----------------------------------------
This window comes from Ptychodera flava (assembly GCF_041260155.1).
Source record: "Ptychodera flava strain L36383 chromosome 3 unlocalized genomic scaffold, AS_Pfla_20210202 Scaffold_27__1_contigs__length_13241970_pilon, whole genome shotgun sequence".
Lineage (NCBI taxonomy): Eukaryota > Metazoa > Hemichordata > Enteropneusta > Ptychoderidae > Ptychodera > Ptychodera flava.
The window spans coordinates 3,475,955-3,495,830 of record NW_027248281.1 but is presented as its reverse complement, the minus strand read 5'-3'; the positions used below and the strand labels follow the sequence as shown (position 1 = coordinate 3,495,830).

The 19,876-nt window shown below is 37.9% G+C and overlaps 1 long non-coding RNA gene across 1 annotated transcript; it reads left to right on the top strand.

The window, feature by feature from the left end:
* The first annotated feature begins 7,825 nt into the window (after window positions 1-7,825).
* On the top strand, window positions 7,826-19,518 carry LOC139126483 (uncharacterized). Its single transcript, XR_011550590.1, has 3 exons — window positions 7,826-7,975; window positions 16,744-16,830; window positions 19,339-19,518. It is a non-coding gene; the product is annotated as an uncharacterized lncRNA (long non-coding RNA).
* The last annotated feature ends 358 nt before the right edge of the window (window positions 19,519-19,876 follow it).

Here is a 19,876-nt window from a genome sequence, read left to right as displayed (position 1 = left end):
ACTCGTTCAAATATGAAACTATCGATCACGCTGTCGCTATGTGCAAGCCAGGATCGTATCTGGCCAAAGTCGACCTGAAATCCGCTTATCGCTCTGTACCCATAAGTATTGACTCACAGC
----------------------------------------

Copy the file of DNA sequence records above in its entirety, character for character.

This window comes from Ptychodera flava (assembly GCF_041260155.1).
Source record: "Ptychodera flava strain L36383 chromosome 3 unlocalized genomic scaffold, AS_Pfla_20210202 Scaffold_27__1_contigs__length_13241970_pilon, whole genome shotgun sequence".
Lineage (NCBI taxonomy): Eukaryota > Metazoa > Hemichordata > Enteropneusta > Ptychoderidae > Ptychodera > Ptychodera flava.
The window spans coordinates 3,475,955-3,495,830 of record NW_027248281.1 but is presented as its reverse complement, the minus strand read 5'-3'; the positions used below and the strand labels follow the sequence as shown (position 1 = coordinate 3,495,830).

The 19,876-nt window shown below is 37.9% G+C and overlaps 1 long non-coding RNA gene across 1 annotated transcript; it reads left to right on the top strand.

The window, feature by feature from the left end:
* The first annotated feature begins 7,825 nt into the window (after window positions 1-7,825).
* On the top strand, window positions 7,826-19,518 carry LOC139126483 (uncharacterized). Its single transcript, XR_011550590.1, has 3 exons — window positions 7,826-7,975; window positions 16,744-16,830; window positions 19,339-19,518. It is a non-coding gene; the product is annotated as an uncharacterized lncRNA (long non-coding RNA).
* The last annotated feature ends 358 nt before the right edge of the window (window positions 19,519-19,876 follow it).

Here is a 19,876-nt window from a genome sequence, read left to right as displayed (position 1 = left end):
ACTCGTTCAAATATGAAACTATCGATCACGCTGTCGCTATGTGCAAGCCAGGATCGTATCTGGCCAAAGTCGACCTGAAATCCGCTTATCGCTCTGTACCCATAAGTATTGACTCACAGC